Amar Singh, a hedonist in a socialist party, passes away

In the earlier avatar of the Samajwadi Party, Singh was a round peg in a square hole. While the party swore by socialism, Singh virtually changed the DNA of SP by introducing it to the glitz and glamour of the film industry and the capitalists of ...

Rajya Sabha member Amar Singh passes away at 64 in Singapore
Amar Singh, Rajya Sabha member and former Samajwadi Party leader who almost took “socialism” out of the party’s lexicon due to his proximity to Bollywood and captains of industry, passed away in Singapore after a prolonged illness. He was 64.

Singh began his political career with the Congress and was close to former Uttar Pradesh chief minister Veer Bahadur Singh (1985-88). However, he rose to prominence only after he joined the Samajwadi Party in 1996 and became friends with party supremo Mulayam Singh Yadav. Such was his hold over Yadav during his tenure as UP CM (2003-07) that he alienated other senior leaders of the party from him.

This later led to Amar Singh’s bitter parting with SP in 2010 once Akhilesh Yadav began to gradually take over the reins of the party.


In the earlier avatar of the Samajwadi Party, Singh was a round peg in a square hole. While the party swore by socialism, Singh virtually changed the DNA of SP by introducing it to the glitz and glamour of the film industry and the capitalists of Mumbai.

Singh was mired in several controversies during his political career and would even claim to revel in them.

When the Left parties withdrew support to the Manmohan Singh-led UPA-I government over the Indo-US Civil Nuclear deal in July 2008, Amar Singh reached out to the Congress and promised to get them the required numbers in the Trust Vote in Lok Sabha.
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Amar Singh was named in a sting operation where one of his staff members was caught on camera offering cash to three BJP MPs for their support in the 2008 Trust Vote. Later these MPs placed wads of cash in the Lok Sabha on July 22, 2008 and alleged that they were offered bribes by SP to vote in favour of the government.

Amar Singh introduced Yadav, a rustic wrestler-turned-politician from Saifai in Etawah district of western Uttar Pradesh, to the world of Bollywood and the capitalists of Mumbai. Superstar Amitabh Bachchan and his wife Jaya (who has been a Rajya Sabha MP from Samajwadi Party since 2004 with a short gap in 2010-12) came in contact with the SP Chief through Singh.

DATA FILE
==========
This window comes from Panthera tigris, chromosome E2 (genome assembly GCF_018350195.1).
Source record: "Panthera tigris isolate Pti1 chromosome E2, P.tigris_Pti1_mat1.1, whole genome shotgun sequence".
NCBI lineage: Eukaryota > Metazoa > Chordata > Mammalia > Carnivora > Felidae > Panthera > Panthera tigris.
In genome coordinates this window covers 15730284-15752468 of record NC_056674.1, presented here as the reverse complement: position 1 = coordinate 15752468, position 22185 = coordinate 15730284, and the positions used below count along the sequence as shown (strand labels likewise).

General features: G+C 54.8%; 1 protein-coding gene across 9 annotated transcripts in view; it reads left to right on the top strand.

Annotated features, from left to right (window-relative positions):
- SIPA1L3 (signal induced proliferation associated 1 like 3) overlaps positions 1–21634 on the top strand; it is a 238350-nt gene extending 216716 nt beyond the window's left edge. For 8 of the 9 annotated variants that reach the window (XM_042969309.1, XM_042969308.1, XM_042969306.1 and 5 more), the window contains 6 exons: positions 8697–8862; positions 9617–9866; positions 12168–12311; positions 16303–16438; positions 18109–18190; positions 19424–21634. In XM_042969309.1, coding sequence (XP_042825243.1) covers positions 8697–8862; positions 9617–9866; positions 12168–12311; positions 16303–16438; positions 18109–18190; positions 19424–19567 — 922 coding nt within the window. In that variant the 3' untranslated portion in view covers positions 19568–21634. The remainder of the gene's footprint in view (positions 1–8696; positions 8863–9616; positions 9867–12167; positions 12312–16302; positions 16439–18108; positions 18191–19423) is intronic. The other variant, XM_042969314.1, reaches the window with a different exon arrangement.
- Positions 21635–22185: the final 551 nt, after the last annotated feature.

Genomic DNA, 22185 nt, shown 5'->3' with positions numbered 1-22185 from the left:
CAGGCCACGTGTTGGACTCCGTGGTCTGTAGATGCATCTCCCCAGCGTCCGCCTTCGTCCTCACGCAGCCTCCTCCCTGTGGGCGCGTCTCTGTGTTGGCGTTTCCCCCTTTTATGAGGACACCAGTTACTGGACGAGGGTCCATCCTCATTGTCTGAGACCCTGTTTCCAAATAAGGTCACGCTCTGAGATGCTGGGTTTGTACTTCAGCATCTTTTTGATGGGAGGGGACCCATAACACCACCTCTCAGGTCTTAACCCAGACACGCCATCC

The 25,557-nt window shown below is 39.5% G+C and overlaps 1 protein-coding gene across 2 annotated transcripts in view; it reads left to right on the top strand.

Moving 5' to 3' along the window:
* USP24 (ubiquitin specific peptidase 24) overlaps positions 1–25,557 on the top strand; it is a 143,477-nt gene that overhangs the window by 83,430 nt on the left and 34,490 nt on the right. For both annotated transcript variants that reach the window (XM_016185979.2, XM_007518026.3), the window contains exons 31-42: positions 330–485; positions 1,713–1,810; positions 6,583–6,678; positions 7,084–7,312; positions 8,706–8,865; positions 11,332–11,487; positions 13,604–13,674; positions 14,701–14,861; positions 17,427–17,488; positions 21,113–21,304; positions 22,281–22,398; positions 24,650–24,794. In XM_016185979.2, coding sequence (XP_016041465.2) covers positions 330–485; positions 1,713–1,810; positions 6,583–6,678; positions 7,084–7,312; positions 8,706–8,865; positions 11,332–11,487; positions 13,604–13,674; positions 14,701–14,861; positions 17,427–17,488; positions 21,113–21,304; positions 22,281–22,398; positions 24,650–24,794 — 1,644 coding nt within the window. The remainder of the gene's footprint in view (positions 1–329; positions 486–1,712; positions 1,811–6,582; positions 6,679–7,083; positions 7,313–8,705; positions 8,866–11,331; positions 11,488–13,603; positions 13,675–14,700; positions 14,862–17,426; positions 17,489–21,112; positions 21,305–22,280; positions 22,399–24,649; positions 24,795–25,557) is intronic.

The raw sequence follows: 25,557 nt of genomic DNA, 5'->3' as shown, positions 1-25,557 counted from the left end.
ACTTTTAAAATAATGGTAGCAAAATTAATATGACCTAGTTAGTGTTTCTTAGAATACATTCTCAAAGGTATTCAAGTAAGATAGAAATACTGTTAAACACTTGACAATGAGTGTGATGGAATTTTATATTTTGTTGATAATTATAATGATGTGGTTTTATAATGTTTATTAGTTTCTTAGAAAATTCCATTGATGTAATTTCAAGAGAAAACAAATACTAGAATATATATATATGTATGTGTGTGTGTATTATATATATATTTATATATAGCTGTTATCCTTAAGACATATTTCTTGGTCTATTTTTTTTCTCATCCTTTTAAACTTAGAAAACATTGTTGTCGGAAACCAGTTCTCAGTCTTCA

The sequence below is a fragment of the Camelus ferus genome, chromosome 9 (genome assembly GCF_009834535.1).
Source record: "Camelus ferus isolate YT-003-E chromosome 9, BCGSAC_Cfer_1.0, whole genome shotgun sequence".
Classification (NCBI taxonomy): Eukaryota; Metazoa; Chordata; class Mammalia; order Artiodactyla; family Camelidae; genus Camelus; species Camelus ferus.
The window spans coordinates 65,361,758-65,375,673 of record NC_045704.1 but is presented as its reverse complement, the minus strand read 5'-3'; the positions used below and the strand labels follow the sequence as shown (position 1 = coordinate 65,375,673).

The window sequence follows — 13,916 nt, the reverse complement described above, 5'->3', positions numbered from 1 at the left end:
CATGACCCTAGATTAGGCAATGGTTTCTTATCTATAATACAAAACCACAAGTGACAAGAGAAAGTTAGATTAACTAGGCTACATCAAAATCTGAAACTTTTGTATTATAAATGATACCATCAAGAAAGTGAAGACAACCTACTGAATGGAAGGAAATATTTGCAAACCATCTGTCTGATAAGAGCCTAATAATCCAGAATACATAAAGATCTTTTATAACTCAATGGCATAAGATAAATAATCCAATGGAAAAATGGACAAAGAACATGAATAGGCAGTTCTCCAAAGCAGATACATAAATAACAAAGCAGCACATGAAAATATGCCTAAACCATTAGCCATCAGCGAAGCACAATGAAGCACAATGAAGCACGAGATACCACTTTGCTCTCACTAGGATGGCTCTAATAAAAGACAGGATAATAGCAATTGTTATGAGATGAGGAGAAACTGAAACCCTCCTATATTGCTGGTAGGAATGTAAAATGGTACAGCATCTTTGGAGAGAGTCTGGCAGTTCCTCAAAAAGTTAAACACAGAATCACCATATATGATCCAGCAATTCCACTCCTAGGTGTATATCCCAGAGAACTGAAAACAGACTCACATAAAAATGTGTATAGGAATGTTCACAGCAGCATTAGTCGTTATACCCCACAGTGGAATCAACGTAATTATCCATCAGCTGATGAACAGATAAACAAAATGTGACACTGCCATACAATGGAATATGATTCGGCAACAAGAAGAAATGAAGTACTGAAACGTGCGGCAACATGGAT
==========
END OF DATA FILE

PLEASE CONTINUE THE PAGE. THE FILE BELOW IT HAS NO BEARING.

Singh’s close associate and actor-politician Jayapradha also joined SP. Singh spiced up the Saifai annual fest, which was only known for sale on cars and cattle, with Bollywood actors performing there. Singh was often seen at Bollywood awards functions, a rare sight for a politician.

Business tycoon Anil Ambani also came in touch with Mulayam Singh Yadav through Amar Singh and even became an Independent Rajya Sabha MP in 2004 with SP support. However, he quit his seat two in less than two years. Kumar Mangalam Birla, Adi and Parmeshwar Godrej, and Sahara India Chief Subrata Roy Sahara were also drawn to SP reportedly after some persuasion from Amar Singh.
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The former SP leader was caught in an audio tape scandal where he purportedly is in conversation with Bollywood actresses. Singh also got former US President Bill Clinton to Lucknow during SP rule in UP. He claimed to have contributed to the election funds of the Democrats.

Amar Singh style of functioning and his growing clout led many of Mulayam’s close friends, who had been with him through thick and thin, to leave the party. Beni Prasad Verma left to join the Congress and so did actor-politician Raj Babbar. Azam Khan and Amar Singh continued to be at loggerheads for many years. Even Mulayam’s younger brother Shivpal was opposed to Singh. All these leaders held Amar Singh responsible for creating differences between them and Mulayam.
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In January 2010, Singh had to resign from all party posts- he was a general secretary and had other responsibilities in the organisation. A month later, Mulayam expelled him from the party. He continued to be a member of the Rajya Sabha.

Though he owed his success to a great degree to his closeness to Mulayam, Singh would often rue that he had lost his kidney (he underwent a transplant in Singapore) in the service of his party but did not get his due.

Singh expressed pride in having led a hedonistic life and enjoyed his share of all things good. But for a politician, his was a lonely death away from all the limelight.
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